Page last updated at 09:59 GMT, Monday, 1 December 2008

Record decline in manufacturing

Welder at UK factory
Collapsing new orders have been blamed for the weak figures

British manufacturing shrank in November at the fastest rate since the figures began being collected in 1992.

The Purchasing Managers' Index fell to 34.4 from October's figure of 40.7, which was both the lowest level and biggest fall seen on the index.

The fall in the figures was based on a collapse in new orders.

An economist at Markit, which collects the data together with the CIPS, said the figures show that more support is needed for the sector.

"The scale of the downturn in the UK manufacturing PMI data during November is unprecedented," said Rob Dobson.

"These data suggest that the UK government and Monetary Policy Committee may need to consider additional support to the sector alongside recent sharp cuts in central bank borrowing rates."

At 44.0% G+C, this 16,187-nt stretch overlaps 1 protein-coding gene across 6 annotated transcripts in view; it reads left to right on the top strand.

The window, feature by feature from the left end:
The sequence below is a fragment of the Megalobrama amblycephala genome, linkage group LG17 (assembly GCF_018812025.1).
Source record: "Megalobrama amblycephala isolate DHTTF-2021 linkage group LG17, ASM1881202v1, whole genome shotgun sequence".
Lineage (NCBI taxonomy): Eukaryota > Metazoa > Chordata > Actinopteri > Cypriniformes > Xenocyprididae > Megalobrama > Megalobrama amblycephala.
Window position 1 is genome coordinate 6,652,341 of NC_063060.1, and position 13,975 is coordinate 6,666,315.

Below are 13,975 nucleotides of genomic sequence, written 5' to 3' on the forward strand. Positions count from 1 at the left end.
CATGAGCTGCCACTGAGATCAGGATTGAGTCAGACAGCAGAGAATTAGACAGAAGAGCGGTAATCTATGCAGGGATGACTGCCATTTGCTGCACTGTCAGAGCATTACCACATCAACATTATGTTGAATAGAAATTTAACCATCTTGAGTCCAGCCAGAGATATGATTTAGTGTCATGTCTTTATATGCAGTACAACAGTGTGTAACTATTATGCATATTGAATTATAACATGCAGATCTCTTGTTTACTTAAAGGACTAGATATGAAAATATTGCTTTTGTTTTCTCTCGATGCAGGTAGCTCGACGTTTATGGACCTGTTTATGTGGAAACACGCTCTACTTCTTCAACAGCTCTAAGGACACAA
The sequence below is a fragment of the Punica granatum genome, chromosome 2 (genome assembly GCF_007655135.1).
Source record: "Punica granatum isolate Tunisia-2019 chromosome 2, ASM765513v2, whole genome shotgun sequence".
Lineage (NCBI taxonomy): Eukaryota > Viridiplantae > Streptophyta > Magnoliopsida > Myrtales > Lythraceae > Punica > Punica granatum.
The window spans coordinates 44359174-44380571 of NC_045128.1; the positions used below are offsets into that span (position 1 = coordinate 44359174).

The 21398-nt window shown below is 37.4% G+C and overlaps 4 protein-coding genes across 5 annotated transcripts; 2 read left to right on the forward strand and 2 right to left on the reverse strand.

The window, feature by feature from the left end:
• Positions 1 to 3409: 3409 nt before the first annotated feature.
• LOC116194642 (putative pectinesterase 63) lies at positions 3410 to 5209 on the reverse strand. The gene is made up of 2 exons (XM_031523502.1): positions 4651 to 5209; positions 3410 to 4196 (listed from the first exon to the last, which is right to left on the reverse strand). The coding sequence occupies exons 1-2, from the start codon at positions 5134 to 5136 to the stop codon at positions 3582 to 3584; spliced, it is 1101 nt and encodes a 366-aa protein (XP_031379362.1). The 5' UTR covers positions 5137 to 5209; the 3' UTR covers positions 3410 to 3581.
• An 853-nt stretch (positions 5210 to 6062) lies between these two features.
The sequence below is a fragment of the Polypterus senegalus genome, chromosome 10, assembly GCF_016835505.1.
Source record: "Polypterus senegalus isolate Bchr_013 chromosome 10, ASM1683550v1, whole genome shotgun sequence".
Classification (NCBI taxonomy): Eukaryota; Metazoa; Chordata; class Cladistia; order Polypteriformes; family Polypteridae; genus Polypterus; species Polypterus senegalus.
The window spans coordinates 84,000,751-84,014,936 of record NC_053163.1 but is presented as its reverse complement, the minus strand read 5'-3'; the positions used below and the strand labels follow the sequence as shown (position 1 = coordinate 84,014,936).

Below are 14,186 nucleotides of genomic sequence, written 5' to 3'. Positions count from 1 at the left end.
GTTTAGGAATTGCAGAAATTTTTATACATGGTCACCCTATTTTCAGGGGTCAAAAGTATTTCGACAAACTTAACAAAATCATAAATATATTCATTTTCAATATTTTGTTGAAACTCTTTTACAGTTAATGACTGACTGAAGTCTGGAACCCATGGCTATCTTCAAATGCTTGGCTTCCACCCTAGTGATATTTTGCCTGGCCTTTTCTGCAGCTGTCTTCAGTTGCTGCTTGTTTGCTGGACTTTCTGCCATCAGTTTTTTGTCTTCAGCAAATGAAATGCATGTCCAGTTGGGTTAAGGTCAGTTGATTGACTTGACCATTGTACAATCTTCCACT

The Bank of England's rate setters are due to make another decision on the cost of borrowing on Thursday, with a cut widely expected.

Alan Clarke at BNP Paribas described the index as being at "absolutely horrific levels".

"We are already seeing a pretty rapid pace of contraction in hard manufacturing activity in the UK and it is going to get even worse."

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